A sidenote: think about how TV is often used nowadays, i.e the phenomen of channel hopping? Is that the desire for non-linearity trying to find a form of existence?
And then, see what the print does – or did: when the time came a couple of years ago to think what would be “the thing” to do in the web they come up with, yes: VIDEO – the most linear form of narration there is(actually, you should call it HOMEVIDEO – as the quality is so below par in most cases). More about this later – but my point being: the print would have had a good shot had they acted accordingly; presently, the print still might have a shot…. but each passing week, each passing month,they are losing it more and more.
“Sanomalehtien johdossa ei ollut ymmärrystä siitä, miten mediamaailma kehittyy”
“The CEOs of our print did not understand the development of the media”
– says Turo Uskali, a researcher, as quoted in this Katri Porttinen’s excellent article. But: yes, they did not understand, that is obvious – do they now?
I’ve heard couple of interviews of some the top CEOs and their quotes on the new “iPad-era” – as they call it – and frankly, I would not hold my breath.
The article further quotes Pasi Kivioja from the National Association of Newspapers saying: “No, we are not going to do anything drastic – we have been looking into this for 15 years, but there is still no clear answer” .
He is simply stating the status quo. Yes, AND? Hello? Wouldn’t you agree that it is about the time to actually do something – at least to try to do something?
“Tuntematon Sotilas” (The Unknown Soldier) is a book I guess almost everybody in our country has read – with the possible exception of maybe these CEOs? Remember the line “Ei saa jäädä tuleen makaamaan! (Don’t just lie still when you are being shot at)?” This is what the print is doing… which is sort of irony of the words, as the print – with a very few exceptions – is NOT doing anything.
The Print is Immortal?
This still seems to be the prevailing attitude in Finland. To somebody (like me) coming from psychology background, that is about as clear a case of classic freudian denial as you’ll ever see. See the stats of circulation in Finland for the past four years: HS -11,2% IS -24,4% IL -9,1% Keskisuomalainen -9,7% Kaleva -7,8% TS -4,6% AL -3,1% etc.
Hmm, now… Is it only me, but maybe – just maybe – like NOW would be a good time to actually DO something?
Arthur Sulzberger Jr (owner and CEO of The New York Times)admitted to Huffington Post in September that in the printed form The New York Times would cease to exist in the future. How about that Helsingin Sanomat of ours?
Compared to NYT our HS is a very, very small. And thus downscaling HS is much harder – if not impossible – if one wants to maintain any standards. The steady decline of minus 11,2% in the past four years is really, really drastic. For NYT it would mean – yes, a lot more money lost, but it would not touch the “vital organs of existence” – if you allow the strong figure of speech – but for HS, it does.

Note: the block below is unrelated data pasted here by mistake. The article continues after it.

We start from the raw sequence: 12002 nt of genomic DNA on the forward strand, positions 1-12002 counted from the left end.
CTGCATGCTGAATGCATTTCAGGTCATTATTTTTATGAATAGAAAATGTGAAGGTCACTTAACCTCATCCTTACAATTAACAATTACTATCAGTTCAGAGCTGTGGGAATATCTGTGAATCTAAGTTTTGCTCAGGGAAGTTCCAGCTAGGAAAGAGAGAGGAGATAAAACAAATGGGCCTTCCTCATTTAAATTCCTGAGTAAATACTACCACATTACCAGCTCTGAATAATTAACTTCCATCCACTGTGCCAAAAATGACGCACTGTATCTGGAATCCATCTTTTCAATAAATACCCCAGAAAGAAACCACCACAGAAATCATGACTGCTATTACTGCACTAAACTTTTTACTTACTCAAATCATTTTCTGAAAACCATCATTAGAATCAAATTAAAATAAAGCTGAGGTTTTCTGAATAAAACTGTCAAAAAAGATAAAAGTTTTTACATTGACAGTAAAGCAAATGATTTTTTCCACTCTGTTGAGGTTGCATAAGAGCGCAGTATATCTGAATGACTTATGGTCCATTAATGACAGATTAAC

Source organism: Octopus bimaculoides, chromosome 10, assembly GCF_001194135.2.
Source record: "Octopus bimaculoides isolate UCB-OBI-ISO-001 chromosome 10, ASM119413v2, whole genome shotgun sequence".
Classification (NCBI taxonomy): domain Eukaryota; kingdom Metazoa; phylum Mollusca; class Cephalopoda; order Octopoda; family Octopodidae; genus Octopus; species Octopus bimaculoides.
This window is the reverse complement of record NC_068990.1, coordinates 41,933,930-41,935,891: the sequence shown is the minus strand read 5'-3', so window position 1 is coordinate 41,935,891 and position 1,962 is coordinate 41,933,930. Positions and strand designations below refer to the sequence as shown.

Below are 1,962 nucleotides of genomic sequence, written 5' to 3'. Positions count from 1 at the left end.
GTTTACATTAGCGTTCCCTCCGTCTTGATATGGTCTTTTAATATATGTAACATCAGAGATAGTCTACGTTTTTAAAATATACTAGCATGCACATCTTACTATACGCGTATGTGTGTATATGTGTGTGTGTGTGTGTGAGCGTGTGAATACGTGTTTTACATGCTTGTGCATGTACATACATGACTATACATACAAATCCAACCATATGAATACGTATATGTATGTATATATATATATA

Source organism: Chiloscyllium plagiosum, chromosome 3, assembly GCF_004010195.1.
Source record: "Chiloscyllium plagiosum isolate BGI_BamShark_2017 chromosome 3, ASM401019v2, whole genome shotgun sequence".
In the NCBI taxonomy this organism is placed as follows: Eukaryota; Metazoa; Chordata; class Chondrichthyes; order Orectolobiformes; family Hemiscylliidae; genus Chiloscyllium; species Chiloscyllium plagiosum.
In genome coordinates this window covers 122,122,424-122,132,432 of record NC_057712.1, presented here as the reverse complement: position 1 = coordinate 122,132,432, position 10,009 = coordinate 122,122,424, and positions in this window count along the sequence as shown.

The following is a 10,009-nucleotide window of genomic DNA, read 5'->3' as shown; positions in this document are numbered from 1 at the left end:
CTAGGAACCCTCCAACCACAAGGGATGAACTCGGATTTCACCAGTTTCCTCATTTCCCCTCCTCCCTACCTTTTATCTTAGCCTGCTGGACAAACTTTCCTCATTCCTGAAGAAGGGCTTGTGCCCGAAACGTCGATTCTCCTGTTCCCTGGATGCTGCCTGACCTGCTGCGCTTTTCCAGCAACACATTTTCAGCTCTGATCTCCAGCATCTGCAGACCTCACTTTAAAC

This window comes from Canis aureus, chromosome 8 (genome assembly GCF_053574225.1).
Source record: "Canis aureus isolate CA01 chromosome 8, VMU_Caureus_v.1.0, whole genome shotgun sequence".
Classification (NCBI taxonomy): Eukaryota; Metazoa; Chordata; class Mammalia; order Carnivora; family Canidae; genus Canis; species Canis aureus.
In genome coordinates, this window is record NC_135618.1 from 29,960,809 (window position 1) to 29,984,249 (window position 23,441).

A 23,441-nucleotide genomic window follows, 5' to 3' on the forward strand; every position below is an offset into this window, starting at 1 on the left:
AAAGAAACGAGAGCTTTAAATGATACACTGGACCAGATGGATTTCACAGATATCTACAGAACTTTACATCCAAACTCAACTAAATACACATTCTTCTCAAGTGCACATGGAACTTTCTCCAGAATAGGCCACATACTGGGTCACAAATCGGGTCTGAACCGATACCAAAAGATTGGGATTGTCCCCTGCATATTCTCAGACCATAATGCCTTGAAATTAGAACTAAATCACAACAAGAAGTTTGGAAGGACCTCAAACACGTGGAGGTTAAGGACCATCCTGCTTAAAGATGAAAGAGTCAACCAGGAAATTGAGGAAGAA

I set my Deathwatch to 2015 and 2020 couple a weeks ago. As we are approaching the end of September, you could call this a quarterly check: I will definitely not take it back. On the contrary, I would actually like to hasten the clock a bit.
“Surely Hesari (HS) cannot go… I like my paper and the coffee in the morning, surely it cannot…” Guess how many times have I heard that? From middle-aged people like me. But: here’s the catch: there are less and less these people every year. It is a matter of relatively short time.
Read that sentence again: “Surely HS cannot…”
I remember my undergrad English teacher explaining me the difference between the words “certainly” and “surely“: “You know, Kari, with “surely” there always remains a certain element of doubt“. Each and every comment I have had on this, it has always been with “surely”, not “certainly “(or the Finnish equivalent) – and a tone full of doubt.
We all sense it – the majority is not just ready to admit it. Denial ad infinitum… or ad nauseam, as one of my favourite professors in the university used to say…
Let me finnish with a brilliant quote from Terry Heaton’s PoMo (it makes always excellent reading – today I also owe my opening quote by Leonard Sweet to Terry):
“Assumptions drive much of the way we think. Whenever assumptions prove false, like many of those associated with advertising, entire belief systems can change in the twinkling of an eye, even though the die has been cast for a long, long time. This is my fear for traditional media, and it forms the basis for medias’ real doomsday scenario”.
I am sad to admit but I so totally share his fear.